Cinema director and producer.
THE INSPIRATION TALK
HI CAROLINA, SO TELL ME... GROWING UP, WHAT WERE YOU DREAMING OF BECOMING?
As a teenager, I wanted to work with cinema. I think the turning point for me was when I was 13 years-old and I decided to do theater. Before that, I was a little confused; my friends would love going to the beach, surfing, shopping, those regular teenager things but I would not fit a lot there. And then I discovered theater, I saw a different group of people, a different way of life, people living from their art together, discovering different music, different places, different films. So I consider that a turning point for me as I started to understand what I really liked. At the same time, my father, as a filmmaker, would teach me about life, we would listen to Brazilian music, he would take me to see contemporary dance performances and I got very affected by those artists: Caetano Veloso, Pina Bausch, Jorge Ben, etc. I grew up nourished by all of that. And when I started theater I finally made friends with people of my own age that I would really admire.
SO SUDDENLY YOU FELT MORE CONNECTED WITH THEM THEN WITH YOUR CHILDHOOD FRIENDS...
Yes, when I started theater, I found my gang. But then I decided I didn’t want to be an actress.
NO?! WAS IS DIFFICULT FOR YOU TO BE ON STAGE?
Actually I liked it a lot, I was glad I found « my » people, I was young and I was having a lot of fun. I was obsessed with watching films, I would always go to the cinema Estação Botafogo, it was a very emblematic place. There, I could watch all the Nouvelle Vague movies: Godard, Truffaut, Japanese films. When I turned 17, I decided to take a script course. A friend of mine was in college studying screenwriting so I did it with her and started with a one-minute short movie. At the same time, I started dating a musician. He was the singer and the guitar player of a band called Mulheres Que Dizem Sim (« Women Saying Yes »). They had various hits, they were well known for their talented music and for dressing up as women during their shows. Around that time, I met Andrucha Waddington and Arthur Fontes as they were starting Conspiração, a production company. They were producing the video clip of my boyfriend's band and invited me to write the script. This is how I started to work as an assistant director with Mini Kerti, my partner and close friend. It was the beginning of Conspiração, we were there to create and develop it. We were doing a lot of video clips, MTV had just launched in Brazil. Andrucha and Arthur would direct and we would assist. Soon we started doing music documentaries, shooting with Marisa Monte, Caetano Veloso, Gilberto Gil. We started that movement of cinema meeting music, sharing intimate moments with those artists. It really pushed the company forwards. And finally I took the plunge of becoming a director in 1998… It’s such a long time ago (laughs)! Funny story : one day I met Fernando Meirelles on a plane. I was carrying a lot of books about photography, art, etc, and he asked me « why do you have all those books? ». I said I was about to direct a video clip. One week later he invited me to direct for O2, his company. I was very honored so, of course I accepted.
SO YOU LEFT CONSPIRAÇÃO?
I was a freelancer for them so not really. And I had been Fernando’s assistant director for a year before he gave me films to direct. I directed only three films there, before Conspiração got jealous. I told them « well, you know what he (Fernando) gave me… » and so they offered me to direct a music documentary about Milton Nascimento for HBO. And I did this documentary.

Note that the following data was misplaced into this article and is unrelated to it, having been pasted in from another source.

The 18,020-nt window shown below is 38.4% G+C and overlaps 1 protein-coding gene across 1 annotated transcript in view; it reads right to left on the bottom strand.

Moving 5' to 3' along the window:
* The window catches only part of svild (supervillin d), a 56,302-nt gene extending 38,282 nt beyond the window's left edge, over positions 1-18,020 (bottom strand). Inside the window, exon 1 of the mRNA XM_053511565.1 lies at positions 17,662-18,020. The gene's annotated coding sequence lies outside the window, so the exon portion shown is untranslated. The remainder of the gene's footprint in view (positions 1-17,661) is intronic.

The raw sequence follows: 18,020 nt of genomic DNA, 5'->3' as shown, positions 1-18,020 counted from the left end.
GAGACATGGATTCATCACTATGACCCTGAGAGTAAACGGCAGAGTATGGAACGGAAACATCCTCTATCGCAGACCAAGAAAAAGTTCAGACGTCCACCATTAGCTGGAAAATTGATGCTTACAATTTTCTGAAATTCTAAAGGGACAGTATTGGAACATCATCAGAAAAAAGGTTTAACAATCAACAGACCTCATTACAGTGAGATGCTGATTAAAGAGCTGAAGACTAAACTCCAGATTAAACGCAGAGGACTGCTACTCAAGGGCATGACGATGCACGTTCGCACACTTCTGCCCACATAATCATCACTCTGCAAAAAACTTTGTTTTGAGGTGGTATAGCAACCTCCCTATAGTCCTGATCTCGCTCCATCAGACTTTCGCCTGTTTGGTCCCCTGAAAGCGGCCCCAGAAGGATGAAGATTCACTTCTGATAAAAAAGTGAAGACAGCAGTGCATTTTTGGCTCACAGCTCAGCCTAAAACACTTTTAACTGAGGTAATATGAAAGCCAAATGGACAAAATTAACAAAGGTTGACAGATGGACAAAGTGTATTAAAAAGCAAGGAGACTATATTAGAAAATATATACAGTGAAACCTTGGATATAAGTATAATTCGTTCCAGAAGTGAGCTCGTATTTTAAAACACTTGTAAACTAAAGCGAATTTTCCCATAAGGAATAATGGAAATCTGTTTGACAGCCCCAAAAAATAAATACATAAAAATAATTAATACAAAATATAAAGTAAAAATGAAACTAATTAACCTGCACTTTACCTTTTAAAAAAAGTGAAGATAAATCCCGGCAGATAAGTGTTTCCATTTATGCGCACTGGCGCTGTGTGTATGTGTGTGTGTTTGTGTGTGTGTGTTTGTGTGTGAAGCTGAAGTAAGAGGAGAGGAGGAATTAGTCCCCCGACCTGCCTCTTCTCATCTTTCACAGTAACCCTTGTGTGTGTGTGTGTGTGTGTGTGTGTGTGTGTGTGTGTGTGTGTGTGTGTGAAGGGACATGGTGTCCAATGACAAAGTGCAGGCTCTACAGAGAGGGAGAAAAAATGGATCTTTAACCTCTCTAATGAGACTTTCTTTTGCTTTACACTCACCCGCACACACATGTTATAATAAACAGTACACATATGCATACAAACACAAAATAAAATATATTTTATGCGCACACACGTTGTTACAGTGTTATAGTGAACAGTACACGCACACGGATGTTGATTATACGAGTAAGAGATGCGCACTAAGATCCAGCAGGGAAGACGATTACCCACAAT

17 IS VERY YOUNG TO START WORKING, I UNDERSTAND IT STARTED BY CHANCE BUT WERE YOU EVER THINKING OF GOING BACK TO SCHOOL AT SOME POINT OR WERE YOUR REALLY IN A HURRY TO START WORKING?
I had some doubts. One of them was that my father didn’t have money. I never asked him any financial help. I wanted to work to be independent. I always really appreciated that, being independent. I was a precocious child on that level, very responsible. My first job was doing the windows display for Fiorucci. When I started working with Andrucha, it didn’t take long before we started making money. We started with video clips and right after we did commercials. And there, there was a lot of money. So at 22 years old, I was already living on my own.
WHICH IS NOT THAT COMMON HERE IN BRAZIL…
No it’s not. But I really needed my independence. So I did that documentary about Milton Nascimento called A Sede Do Peixe (The Fish’s Thirst). It was brilliant, we built a cave in the middle of the huge studio. We had a very artistic scenography, which emphasized the beauty of Milton’s voice. I learned so much with him. After doing it, I chose to stay with Conspiração. And I chose Rio as well.
WERE YOU BORN IN SÃO PAULO?
No I was born in Rio. I had moved to São Paulo to work at O2 where they were expecting me to work only from there and for them. They were creating a branch of O2 called 22 but I decided that my life was in Rio. I got married here. From that moment I started directing a lot of commercials and more video clips. I did this for 10 years at least.
DID YOU LIKE IT?
Yes! It was very important for me, I was making my own money and I was learning a lot, getting experience. Every project is different and brings new challenges. With those shoots you have access to great equipment, huge crew, so your learn to work on set.
AND IT’S ALSO A DIFFERENT PACE, OBVIOUSLY THE TIMING IS SHORTER THAN FOR MOVIES, IT TEACHES YOU EFFICIENCY…
Yes, you learn how to work, how to be professional, polite, strong. It was a very important time for me. It was my school.
I FEEL THIS IS DIFFICULT TO LEARN AT SCHOOL. CINEMA SCHOOL CAN GIVE YOU TECHNIQUE BUT THE ACTUAL EFFICIENCY YOU GAIN IT ONLY WITH EXPERIENCE. STARTING SO YOUNG WAS CERTAINLY AN ADVANTAGE FOR YOU.
Yes, even more in Brazil. We don’t have such great universities to learn cinema so the best way to learn here is to look for an opportunity and start working. You really have to fight for it, work a lot. I was very privileged on that level.